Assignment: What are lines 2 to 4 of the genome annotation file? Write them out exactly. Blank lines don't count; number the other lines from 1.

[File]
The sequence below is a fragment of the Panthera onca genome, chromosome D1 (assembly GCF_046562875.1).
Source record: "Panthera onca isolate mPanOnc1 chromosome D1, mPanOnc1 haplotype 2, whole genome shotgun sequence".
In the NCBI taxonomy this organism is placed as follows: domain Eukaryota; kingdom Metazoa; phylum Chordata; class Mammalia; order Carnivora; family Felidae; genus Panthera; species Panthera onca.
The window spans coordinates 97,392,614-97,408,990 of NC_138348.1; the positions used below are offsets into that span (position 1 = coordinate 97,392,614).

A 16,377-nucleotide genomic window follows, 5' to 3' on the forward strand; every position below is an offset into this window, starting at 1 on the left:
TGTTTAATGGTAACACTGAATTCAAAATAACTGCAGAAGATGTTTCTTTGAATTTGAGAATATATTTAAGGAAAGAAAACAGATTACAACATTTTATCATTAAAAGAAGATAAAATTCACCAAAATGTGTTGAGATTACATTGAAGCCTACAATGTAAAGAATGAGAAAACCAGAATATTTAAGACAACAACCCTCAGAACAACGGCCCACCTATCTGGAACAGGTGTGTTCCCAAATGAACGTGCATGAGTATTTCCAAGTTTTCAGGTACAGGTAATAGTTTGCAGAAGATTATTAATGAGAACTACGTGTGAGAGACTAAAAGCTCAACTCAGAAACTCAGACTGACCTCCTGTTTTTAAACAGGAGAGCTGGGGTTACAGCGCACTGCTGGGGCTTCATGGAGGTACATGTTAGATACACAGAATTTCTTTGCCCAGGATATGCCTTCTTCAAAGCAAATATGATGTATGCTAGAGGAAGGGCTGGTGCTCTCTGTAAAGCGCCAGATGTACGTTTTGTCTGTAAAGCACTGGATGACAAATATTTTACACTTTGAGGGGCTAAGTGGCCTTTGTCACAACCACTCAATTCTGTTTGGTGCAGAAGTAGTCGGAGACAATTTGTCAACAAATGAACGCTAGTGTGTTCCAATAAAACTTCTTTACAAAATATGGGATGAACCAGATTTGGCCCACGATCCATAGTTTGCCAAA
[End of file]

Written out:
Source record: "Panthera onca isolate mPanOnc1 chromosome D1, mPanOnc1 haplotype 2, whole genome shotgun sequence".
In the NCBI taxonomy this organism is placed as follows: domain Eukaryota; kingdom Metazoa; phylum Chordata; class Mammalia; order Carnivora; family Felidae; genus Panthera; species Panthera onca.
The window spans coordinates 97,392,614-97,408,990 of NC_138348.1; the positions used below are offsets into that span (position 1 = coordinate 97,392,614).